Don’t Just Paint By Numbers

It’s my pleasure to welcome Dr. Richard Mabry, a retired physician and a medical Mabry headshot (2) suspense author to my blog. Dr. Mabry is  past Vice-President of the American Christian Fiction Writers, and the author of four published novels of medical suspense. His books have been finalists in competitions including ACFW’s Carol Award and Romantic Times’ Inspirational Book of the Year. His last novel, Lethal Remedy, won a 2012 Selah Award from the Blue Ridge Mountain Christian Writers Conference. His most recent medical thriller, Stress Test (Thomas Nelson), was released in April, and will be followed by Heart Failure in October.

Dr. Mabry is sharing a post which originally appeared on Michele Lim’s blog not long ago which was so popular he has agreed to repeat it here. Share your answers to Dr. Mabry’s questions at the end of the post.


My wife, Kay, is a talented painter. I admire her work, but can’t begin to reproduce it. The closest I’ve come is completing one of those “paint by numbers” kits…and the end result wasn’t something you’d hang on your walls. Good painters don’t paint by the numbers, and good authors don’t write “by the numbers,” either. I’d suggest that in our writing we’d do well to follow the painter’s example.

First, lay out the colors in your palette. For a writer, this means populating the story—not necessarily every character, but certainly the major ones. Just as some colors predominate in a painting, some characters take center stage in a book. For Stress Test, I chose to go with a male doctor as protagonist, but paired him with a strong second lead, a female attorney.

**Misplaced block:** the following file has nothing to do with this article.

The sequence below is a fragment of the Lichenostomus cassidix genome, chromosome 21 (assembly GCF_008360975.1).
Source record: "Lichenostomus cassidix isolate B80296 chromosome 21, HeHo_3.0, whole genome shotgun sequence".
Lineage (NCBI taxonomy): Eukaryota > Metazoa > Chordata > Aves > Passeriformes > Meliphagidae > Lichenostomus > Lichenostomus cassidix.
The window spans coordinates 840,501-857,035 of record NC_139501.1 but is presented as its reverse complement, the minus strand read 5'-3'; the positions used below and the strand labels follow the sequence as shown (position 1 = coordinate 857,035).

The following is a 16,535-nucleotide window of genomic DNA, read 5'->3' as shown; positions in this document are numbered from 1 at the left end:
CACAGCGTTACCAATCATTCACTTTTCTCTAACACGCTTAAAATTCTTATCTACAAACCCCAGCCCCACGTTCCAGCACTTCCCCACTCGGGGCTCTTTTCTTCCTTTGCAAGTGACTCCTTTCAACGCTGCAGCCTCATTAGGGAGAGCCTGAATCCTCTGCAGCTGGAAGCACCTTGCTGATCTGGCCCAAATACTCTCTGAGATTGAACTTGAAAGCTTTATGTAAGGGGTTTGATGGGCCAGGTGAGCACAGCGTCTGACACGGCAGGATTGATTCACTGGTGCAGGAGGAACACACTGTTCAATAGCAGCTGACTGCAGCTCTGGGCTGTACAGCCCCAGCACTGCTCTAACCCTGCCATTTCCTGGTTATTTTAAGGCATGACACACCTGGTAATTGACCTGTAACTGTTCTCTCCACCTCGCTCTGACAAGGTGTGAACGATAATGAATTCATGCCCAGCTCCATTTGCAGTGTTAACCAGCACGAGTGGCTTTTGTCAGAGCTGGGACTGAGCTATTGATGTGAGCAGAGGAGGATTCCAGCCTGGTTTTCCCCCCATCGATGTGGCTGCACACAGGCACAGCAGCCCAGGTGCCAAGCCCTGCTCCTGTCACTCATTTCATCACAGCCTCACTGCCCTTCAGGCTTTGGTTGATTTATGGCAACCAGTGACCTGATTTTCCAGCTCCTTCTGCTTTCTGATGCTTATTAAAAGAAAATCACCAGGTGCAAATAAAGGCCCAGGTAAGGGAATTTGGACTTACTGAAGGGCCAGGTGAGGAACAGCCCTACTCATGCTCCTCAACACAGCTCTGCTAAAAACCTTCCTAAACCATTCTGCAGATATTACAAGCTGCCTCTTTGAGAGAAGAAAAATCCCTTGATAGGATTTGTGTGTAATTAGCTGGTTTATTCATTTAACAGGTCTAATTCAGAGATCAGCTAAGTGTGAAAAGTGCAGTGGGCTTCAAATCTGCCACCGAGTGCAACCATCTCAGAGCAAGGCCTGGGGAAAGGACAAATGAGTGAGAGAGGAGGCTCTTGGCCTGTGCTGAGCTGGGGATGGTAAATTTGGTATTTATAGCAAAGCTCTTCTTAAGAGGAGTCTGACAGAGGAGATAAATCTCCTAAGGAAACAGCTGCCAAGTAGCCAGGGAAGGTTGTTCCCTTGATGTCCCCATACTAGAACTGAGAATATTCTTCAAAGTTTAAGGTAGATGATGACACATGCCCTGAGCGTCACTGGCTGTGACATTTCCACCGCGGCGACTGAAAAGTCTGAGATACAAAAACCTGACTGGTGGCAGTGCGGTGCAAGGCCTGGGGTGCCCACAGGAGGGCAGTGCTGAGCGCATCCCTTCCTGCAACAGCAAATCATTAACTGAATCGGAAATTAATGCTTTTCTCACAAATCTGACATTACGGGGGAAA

Second, sketch in the rough outlines of the painting. Since I write “by the seat of my pants,” I don’t have a detailed outline of the story flow. However, I always know going in how it will open, the general story arc, the mid-point surprise, and the ending. Everything else is subject to change. For Stress Test, I started with a kidnapping.

Third, fill in the painting, making changes as you go. For a painter, this might involve putting in a tree, moving a cloud, or otherwise altering the rough outline from which they started. In the case of a writer, sometimes the characters make us go in a different direction. I’ve even been known to kill off a character, one I had no intention of harming, in order to get the effect I needed. I did that in Stress Test. Painters and authors have to be willing to change to improve the final product.

Fourth, apply the finishing touches. The painter will add shadows, touch up one area, insert highlights in another. The author goes through the entire story, often more than once, deepening emotions, involving the senses, and sometimes even changing a character’s actions or motivation until the whole thing holds together. The editor has input, but in the end, it’s the writer’s decision.

Fifth, add the proper frame. The frame can set the tone for the reception a painting gets. For a book, what the potential reader sees first is the cover, both the image and title. Publishers have control over both these areas, but the author can have a voice. It’s wise to be prepared to give input in these critical areas.

Writers, do you painstakingly go through these steps, or are there times you take the easy way and produce something formulaic, sort of “painting by the numbers?”

Readers, can you tell in a book when that has happened?

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About Stress Test:Mabry.StressTest (2)